The more specific term screening is used instead of the more general size separation to avoid confusion. As is apparent in other chapters, the size of an object affects its behavior in other unit operations. For example, air
classification separates by the aerodynamic behavior of the object.
Size separation is one of the most important tools in bulk materials processing. As with others, it has its origins in other areas of activity. For example, in the wood products industry, it is common to use scrap to fuel boilers for heat and energy at remote lumber mills. Trees, when felled and dragged to the lumber mill, pick up large amounts of dirt. Scrap consists of branches and leaves not destined to be become lumber. Elaborate processing of this material would involve grinding in a tub grinder and pelletizing into a material that can then be fed into a boiler designed to accept coal. All the dirt and gravel must be removed, first, however; requiring screening. It is interesting to note that this example illustrates another industry, antecedent to modern resource recovery, wherein a waste material was processing to form an alternative energy source in the form of a coal substitute.
There are three types of screen in common employ: the shaker screen, the disc screen, and the trommel. The trommel far dominates the field, although the other two have clear areas of application. The discussion begins with a
discussion of the first two types of screening, together with early theory. The next part of the chapter discusses trommel concepts and theory. Finally, principles of trommel operation are elucidated in the final section, tying together theory and analyses conducted using that theory.
Two types of flat screens predominate: the disc screen and the vibrating screen. There are two cases where flat screens are better choices than trommel screens:
- where the finer material to be removed is more dense than the larger materials from which it is to be separated, and the larger materials have a relatively spherical configuration that will not prevent passage of the smaller materials towards the screen;
- where breakage is a significant problem. An example of the first case is the removal of sand from gravel. An example of the second case is removal of dirt from glass bottles; breakage of the glass bottles might seriously affect the success of subsequent processing and, as a consequence, sale value.
That made clear, one must make certain that flat screens are not being employed solely because they are perceived as simpler or less troublesome than tromrnels.
The two basic types of flat screen could not be more different in terms of complexity and retention of the inherent advantages of flat screens. Of course, in all cases, the engineer must both be familiar with all the variations on the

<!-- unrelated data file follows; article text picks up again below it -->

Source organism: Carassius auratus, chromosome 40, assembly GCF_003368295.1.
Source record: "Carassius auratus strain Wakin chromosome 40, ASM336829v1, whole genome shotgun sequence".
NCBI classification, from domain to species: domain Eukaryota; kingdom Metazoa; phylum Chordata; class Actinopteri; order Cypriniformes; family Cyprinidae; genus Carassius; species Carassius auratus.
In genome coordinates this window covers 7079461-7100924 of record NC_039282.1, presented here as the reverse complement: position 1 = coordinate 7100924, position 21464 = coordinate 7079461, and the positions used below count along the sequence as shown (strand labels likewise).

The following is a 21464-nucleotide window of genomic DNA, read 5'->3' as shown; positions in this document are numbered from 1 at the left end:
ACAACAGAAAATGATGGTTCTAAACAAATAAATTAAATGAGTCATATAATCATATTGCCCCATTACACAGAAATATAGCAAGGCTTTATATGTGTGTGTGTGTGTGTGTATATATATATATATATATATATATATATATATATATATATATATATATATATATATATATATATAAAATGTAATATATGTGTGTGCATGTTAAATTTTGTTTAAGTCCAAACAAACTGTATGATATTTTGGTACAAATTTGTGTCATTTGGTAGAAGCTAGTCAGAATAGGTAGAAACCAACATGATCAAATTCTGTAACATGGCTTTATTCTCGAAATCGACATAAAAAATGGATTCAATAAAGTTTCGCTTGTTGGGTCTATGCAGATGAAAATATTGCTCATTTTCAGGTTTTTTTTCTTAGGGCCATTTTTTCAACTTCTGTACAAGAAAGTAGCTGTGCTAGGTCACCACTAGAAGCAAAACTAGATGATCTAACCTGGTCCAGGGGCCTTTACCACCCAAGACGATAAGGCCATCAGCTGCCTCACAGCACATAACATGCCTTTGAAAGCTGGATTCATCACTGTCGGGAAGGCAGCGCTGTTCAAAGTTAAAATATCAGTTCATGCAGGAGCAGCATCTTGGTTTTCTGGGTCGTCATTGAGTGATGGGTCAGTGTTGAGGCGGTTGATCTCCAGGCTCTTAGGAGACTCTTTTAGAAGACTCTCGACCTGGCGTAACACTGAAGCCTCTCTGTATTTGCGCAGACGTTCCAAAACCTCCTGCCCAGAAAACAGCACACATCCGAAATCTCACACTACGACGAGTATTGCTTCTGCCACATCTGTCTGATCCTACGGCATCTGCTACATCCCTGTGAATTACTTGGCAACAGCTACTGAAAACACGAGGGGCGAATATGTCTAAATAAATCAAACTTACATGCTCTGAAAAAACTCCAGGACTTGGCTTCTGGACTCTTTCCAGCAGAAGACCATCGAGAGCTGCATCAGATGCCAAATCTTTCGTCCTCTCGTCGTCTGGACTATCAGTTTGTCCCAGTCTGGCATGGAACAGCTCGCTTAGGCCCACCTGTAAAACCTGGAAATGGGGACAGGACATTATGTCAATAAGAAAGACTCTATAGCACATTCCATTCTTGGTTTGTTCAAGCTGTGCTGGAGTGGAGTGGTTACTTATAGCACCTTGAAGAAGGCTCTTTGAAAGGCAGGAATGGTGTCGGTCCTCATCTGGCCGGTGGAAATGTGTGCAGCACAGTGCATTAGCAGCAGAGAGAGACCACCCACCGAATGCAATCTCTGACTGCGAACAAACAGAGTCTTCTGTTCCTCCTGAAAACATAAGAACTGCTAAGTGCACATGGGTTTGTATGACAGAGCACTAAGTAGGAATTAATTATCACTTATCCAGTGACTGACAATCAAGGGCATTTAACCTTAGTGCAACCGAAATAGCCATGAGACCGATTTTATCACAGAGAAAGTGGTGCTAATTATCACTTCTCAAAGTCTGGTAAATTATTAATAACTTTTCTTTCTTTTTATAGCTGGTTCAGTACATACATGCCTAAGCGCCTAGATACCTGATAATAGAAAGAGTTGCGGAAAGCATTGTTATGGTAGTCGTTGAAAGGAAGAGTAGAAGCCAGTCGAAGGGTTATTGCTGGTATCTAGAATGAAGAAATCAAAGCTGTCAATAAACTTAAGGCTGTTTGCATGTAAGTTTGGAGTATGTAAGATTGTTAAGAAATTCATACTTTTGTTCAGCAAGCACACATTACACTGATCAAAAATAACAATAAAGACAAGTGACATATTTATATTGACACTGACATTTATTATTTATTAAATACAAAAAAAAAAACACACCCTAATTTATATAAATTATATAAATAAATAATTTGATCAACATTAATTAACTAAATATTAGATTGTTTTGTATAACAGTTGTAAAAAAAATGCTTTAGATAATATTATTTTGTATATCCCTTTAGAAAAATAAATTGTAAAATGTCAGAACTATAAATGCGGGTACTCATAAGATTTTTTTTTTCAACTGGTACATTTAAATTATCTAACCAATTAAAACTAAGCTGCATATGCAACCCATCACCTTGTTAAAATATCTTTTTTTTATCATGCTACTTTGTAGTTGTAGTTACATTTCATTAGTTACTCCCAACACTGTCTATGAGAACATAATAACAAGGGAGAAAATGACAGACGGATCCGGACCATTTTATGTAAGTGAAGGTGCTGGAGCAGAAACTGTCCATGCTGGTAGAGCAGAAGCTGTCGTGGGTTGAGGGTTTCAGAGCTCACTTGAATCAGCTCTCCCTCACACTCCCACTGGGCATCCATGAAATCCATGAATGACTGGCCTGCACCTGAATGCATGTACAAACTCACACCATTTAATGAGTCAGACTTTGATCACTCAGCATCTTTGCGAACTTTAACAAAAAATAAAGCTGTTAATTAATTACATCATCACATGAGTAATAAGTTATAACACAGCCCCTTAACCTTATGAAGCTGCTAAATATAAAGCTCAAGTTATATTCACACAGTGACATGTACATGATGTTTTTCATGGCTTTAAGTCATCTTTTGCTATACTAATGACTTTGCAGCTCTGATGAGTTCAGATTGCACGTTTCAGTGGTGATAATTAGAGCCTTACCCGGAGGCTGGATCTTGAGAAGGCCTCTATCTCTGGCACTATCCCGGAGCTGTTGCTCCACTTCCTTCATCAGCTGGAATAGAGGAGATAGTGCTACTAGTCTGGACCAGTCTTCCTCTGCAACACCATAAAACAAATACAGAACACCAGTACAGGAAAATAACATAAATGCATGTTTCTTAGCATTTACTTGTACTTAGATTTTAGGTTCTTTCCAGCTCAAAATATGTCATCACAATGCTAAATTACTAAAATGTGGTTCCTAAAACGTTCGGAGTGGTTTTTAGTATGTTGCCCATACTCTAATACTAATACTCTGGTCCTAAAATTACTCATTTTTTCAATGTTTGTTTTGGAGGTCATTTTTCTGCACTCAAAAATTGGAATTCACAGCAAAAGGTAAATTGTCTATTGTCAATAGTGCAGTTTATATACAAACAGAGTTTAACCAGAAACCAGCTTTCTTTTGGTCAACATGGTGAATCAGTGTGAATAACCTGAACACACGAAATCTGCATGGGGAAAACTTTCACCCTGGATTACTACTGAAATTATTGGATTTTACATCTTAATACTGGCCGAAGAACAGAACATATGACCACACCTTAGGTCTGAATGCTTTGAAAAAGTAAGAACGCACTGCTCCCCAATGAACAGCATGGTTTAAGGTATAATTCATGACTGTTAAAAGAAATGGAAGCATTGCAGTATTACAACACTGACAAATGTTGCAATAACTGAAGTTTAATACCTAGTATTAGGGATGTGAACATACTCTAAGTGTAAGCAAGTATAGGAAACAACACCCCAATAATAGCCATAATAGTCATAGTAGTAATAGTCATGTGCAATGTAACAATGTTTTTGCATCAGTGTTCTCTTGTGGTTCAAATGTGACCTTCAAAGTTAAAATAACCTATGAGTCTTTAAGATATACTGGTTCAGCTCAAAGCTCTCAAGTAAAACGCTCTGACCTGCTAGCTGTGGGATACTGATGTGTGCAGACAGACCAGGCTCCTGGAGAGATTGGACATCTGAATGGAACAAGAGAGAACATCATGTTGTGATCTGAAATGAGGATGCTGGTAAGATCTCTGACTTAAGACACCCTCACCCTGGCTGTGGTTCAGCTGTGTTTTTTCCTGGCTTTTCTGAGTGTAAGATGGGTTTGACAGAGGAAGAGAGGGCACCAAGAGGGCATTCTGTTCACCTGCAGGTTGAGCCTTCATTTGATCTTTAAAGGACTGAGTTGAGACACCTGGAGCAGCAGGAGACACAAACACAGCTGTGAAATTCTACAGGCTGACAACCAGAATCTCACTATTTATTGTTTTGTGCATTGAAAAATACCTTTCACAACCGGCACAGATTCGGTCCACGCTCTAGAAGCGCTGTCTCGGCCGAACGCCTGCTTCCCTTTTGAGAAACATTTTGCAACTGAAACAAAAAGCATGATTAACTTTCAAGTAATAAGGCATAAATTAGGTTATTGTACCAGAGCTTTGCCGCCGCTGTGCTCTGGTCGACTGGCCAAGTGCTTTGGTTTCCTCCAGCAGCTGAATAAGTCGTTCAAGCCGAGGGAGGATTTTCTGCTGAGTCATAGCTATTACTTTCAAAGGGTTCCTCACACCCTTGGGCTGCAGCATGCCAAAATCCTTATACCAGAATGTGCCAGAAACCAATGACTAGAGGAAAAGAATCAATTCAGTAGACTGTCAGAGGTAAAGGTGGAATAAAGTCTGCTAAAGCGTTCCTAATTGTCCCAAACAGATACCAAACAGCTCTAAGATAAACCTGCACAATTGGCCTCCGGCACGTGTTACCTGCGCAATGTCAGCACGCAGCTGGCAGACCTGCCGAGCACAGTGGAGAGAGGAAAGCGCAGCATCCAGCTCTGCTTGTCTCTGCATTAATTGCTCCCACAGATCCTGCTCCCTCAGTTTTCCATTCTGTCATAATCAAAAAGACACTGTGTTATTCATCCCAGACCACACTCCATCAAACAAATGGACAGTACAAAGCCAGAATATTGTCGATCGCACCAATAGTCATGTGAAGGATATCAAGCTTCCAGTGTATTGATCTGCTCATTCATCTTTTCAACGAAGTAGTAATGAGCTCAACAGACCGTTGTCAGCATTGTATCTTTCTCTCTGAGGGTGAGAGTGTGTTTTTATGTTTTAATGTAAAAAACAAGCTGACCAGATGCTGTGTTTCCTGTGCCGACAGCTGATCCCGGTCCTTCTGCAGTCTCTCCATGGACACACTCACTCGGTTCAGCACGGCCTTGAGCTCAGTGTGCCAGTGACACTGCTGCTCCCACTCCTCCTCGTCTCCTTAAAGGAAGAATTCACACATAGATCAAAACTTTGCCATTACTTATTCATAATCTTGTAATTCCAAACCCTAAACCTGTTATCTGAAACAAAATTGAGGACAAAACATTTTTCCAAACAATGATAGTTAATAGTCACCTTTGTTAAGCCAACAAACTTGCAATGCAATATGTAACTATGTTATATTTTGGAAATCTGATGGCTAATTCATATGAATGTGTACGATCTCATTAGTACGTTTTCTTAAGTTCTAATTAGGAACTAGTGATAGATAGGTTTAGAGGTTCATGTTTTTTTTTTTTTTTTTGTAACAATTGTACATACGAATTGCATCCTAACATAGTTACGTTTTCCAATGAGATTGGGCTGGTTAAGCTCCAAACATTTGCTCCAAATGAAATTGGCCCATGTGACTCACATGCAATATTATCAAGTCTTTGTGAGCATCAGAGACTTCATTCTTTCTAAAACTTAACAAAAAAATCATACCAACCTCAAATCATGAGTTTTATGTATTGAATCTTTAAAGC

market, and must be willing to specify variations if such design changes are likely to better meet processing requirements. The most damaging procedure is to use a cheaper screen, be unaware of the differences in attributes, and conclude on the basis of that experience that no screening will work.
Shaker Screen. The simplest screen is the shaker screen, adopted in most cases as the first thought. Shown in Fig. 1, it shares mechanical principles with the vibratory conveyor. A motor with an eccentric weight on a shaft causes oscillatory behavior (the motor is not shown in the figure). The motor’s rotational speed, the mass of the eccentric weight, and the length and rate of the springs shown are all calculated to minimize motor power. In other words, the motor merely works against friction to cause the screen to continually oscillate at its natural frequency. The pivoting screen suspension shown may be replaced by a rolling trolley arrangement. The screen is inclined from the feed to discharge ends.
The screen oscillates along the direction of material motion. The oscillating mass is calculated to include the average feed load on the screen. Thus, if one is processing MSW, one cannot simply directly adopt a screen used for screening gravel from rock; the latter are far heavier for the same burden depth. The oscillation helps prompt the feed to move down the screen area in the direction of the incline. The vibration provided by the oscillation also mixes the material to prompt passage of the smaller particles.
It is clear that the shaker screen is a clear example of a device that would function better with items larger than the hole being sufficiently spherical to allow relatively easy passage of materials small than the hole size. Feed is
loaded into the screen from above at the left of the views shown in Fig. 1. The feed end of the screen has a wall to prevent material from exiting the rear of the screen because of the oscillation of the bed. The common error is to cause breakage by the end of the feed conveyor too high above screen.
Disk Screen. The disc screen has several advantages compared to the shaker screen. It has one big disadvantage: mechanical complexity. As shown in Fig. 2, the “screen” area of the disc screen actually consists of an array of
disks, several spinning on common shafts. The complexity lies in the shafts, their bearings, and the drive system that permits them to all turn in the same direction. As the shafts are all part of the screen, and therefore at the bottom
of the bed of feed, their bearings are all exposed to considerable grit, and must be shielded to prevent wear.
adjustable disc screen permits real-time adjustment of screen size to accommodate different loads arriving during the day.